Our initial focus for YoVille will not be to grow it back to where it once was. The primary focus will be on re-enabling features that have been disabled over time, and get the game to a stable state where the community is happy. After we accomplish that, we will look to invest in areas that we believe will not only stop the decline, but actually start to grow the game again.
What do you make of the level of dedication of some YoVille fans? Why do you think they seem to care about the game so deeply?
Albert: The interesting thing about to be about YoVille is that its not your typical social game, and is more like a user co-created virtual world. The users have invested years and years into building their virtual world and communities, and have formed strong social relationships with each other that I think transcend a typical MMO due to the context of the game (or ironically, the relatively lack of game-like mechanics inside YoVille and its more pure virtual world bent).
The game has touched and connected people in very deep and profound ways. People have found life partners through YoVille, elderly grandparents log into Yoville to communicate with their children and grandchildren, disabled and homebound folks took to YoVille as an important daily outlet. YoVille enabled them to do things they would otherwise never be able to do in real life. Things like the ability to walk around and travel to an amazing number of virtual replicas of real world locations with real world and online friends. For many, YoVille represents an amazing creative and social outlet that is deeply important to them, every day since the game shutdown announcement we have received countless stories of how its transformed their lives for the better.
Greg: This level of dedication and caring is not unique to YoVille alone, but it is the first major case where such a large community of players that have been involved in a virtual world for more than 5 years are suddenly losing everything they have invested time and money into. Many dedicated YoVille players have spent hundreds and even thousands of dollars in a game that they thought would be around until they were ready to move on. Having this investment taken away with nothing to show would be distressing to many people.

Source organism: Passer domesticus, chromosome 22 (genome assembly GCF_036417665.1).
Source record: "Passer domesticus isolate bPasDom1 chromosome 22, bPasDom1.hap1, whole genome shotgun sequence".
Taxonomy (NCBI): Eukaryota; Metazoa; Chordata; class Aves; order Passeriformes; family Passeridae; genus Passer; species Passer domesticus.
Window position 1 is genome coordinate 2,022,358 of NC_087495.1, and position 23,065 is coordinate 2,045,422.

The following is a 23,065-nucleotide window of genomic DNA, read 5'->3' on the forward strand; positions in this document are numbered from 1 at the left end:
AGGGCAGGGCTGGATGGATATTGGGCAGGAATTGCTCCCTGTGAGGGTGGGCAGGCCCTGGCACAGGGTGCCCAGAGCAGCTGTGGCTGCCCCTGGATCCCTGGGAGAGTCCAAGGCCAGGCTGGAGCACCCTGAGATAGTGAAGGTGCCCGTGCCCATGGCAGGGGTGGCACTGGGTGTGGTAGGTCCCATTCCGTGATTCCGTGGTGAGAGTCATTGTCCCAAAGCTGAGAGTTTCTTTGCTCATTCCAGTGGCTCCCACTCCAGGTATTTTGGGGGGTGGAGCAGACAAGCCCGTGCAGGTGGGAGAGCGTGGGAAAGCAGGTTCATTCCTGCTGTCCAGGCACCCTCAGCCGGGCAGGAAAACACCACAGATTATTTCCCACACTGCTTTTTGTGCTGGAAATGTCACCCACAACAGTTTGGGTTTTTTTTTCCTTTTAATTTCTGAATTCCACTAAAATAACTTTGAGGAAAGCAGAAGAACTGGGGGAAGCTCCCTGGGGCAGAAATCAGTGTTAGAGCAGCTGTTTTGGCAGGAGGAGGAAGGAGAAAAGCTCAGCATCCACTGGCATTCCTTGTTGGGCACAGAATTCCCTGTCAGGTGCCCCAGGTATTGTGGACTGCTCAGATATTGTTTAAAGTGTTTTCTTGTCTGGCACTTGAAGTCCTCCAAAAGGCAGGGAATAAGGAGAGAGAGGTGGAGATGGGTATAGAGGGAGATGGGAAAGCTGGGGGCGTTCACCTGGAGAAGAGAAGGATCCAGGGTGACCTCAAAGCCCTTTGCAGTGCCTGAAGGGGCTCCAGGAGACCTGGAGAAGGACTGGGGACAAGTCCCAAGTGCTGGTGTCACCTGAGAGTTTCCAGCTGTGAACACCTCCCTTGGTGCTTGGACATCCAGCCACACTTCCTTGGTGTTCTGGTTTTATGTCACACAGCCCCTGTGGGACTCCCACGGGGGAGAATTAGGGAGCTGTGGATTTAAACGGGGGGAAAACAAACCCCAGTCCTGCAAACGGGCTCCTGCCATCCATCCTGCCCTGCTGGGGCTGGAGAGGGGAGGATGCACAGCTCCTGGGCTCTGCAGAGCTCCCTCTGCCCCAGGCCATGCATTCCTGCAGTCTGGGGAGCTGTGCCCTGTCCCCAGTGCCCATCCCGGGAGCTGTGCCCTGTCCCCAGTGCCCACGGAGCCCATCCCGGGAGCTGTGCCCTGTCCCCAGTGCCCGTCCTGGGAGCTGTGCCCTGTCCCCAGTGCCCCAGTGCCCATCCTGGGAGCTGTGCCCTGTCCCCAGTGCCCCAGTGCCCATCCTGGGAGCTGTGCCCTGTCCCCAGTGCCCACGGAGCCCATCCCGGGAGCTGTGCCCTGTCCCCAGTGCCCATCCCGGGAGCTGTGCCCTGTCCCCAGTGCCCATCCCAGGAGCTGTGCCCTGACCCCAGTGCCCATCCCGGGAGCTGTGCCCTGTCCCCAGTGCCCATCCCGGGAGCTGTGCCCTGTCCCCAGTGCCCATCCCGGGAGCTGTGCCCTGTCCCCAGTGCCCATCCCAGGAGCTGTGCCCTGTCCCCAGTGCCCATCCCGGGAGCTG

In addition to the time and money invested in the game, there have been many friendships built, relationships formed, and even marriages that started though YoVille. It’s more than a game for most players, it’s truly a part of their life.
Would you be able to retain the “YoVille” name if the deal is done, or would you have to rebrand it as it’s no longer a Zynga “Ville” title technically?
Greg: We are not in a position to make any comment on that right now.
Can you say anything about what you would change with YoVille if you did acquire it? What about what you’d leave the same? Do you think that Zynga made changes to the game that hurt its chances to thrive, perhaps changes you’d undo?
Greg: We don’t believe we are the YoVille experts. We believe the best people to recommend the changes that should happen to YoVille are the players and dedicated fans. If a sale were to happen, we would reach out to the community and let their voice be heard.
That being said, we receive lists of recommended changes on a daily basis. Players definitely wants to see events added back into the game, but beyond that, we believe getting direct feedback is the best route to go.
Albert: If we were to be successful in acquiring YoVille, it would obviously be a larger part of our business than it was for Zynga. We’re confident that we can provide a bit more TLC than the players had previously experience as it would represent a material part of our overall business.
There’s nothing official to announce as Big Viking continues to talk to Zynga, but fans are assuredly watching like hawks in the hopes that their game might live on. More on this as it develops, and thanks to Albert and Greg for speaking with me.